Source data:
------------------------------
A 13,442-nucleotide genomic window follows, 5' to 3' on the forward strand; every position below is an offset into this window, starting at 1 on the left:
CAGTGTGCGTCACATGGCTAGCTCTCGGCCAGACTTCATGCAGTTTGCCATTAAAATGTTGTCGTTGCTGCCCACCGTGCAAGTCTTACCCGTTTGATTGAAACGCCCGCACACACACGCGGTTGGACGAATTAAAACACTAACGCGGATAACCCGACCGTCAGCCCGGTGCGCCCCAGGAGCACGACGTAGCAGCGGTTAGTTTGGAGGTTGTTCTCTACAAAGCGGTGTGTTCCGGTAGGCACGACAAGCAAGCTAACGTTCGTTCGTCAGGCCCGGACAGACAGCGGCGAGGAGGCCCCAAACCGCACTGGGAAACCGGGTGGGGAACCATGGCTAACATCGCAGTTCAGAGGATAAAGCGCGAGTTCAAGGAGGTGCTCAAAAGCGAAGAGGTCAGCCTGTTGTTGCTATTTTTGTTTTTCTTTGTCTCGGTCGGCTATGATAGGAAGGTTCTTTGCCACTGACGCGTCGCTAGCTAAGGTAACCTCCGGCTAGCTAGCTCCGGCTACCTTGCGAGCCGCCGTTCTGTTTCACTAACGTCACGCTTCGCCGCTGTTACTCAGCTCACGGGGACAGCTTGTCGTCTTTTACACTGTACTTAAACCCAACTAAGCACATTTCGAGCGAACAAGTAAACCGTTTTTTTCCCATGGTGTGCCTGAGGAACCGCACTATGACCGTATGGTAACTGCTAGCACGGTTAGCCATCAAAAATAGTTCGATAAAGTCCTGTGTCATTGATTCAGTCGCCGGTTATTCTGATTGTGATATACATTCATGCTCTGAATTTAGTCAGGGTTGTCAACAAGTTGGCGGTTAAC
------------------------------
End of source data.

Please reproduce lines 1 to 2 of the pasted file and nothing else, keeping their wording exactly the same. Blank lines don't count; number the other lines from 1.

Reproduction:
A 13,442-nucleotide genomic window follows, 5' to 3' on the forward strand; every position below is an offset into this window, starting at 1 on the left:
CAGTGTGCGTCACATGGCTAGCTCTCGGCCAGACTTCATGCAGTTTGCCATTAAAATGTTGTCGTTGCTGCCCACCGTGCAAGTCTTACCCGTTTGATTGAAACGCCCGCACACACACGCGGTTGGACGAATTAAAACACTAACGCGGATAACCCGACCGTCAGCCCGGTGCGCCCCAGGAGCACGACGTAGCAGCGGTTAGTTTGGAGGTTGTTCTCTACAAAGCGGTGTGTTCCGGTAGGCACGACAAGCAAGCTAACGTTCGTTCGTCAGGCCCGGACAGACAGCGGCGAGGAGGCCCCAAACCGCACTGGGAAACCGGGTGGGGAACCATGGCTAACATCGCAGTTCAGAGGATAAAGCGCGAGTTCAAGGAGGTGCTCAAAAGCGAAGAGGTCAGCCTGTTGTTGCTATTTTTGTTTTTCTTTGTCTCGGTCGGCTATGATAGGAAGGTTCTTTGCCACTGACGCGTCGCTAGCTAAGGTAACCTCCGGCTAGCTAGCTCCGGCTACCTTGCGAGCCGCCGTTCTGTTTCACTAACGTCACGCTTCGCCGCTGTTACTCAGCTCACGGGGACAGCTTGTCGTCTTTTACACTGTACTTAAACCCAACTAAGCACATTTCGAGCGAACAAGTAAACCGTTTTTTTCCCATGGTGTGCCTGAGGAACCGCACTATGACCGTATGGTAACTGCTAGCACGGTTAGCCATCAAAAATAGTTCGATAAAGTCCTGTGTCATTGATTCAGTCGCCGGTTATTCTGATTGTGATATACATTCATGCTCTGAATTTAGTCAGGGTTGTCAACAAGTTGGCGGTTAAC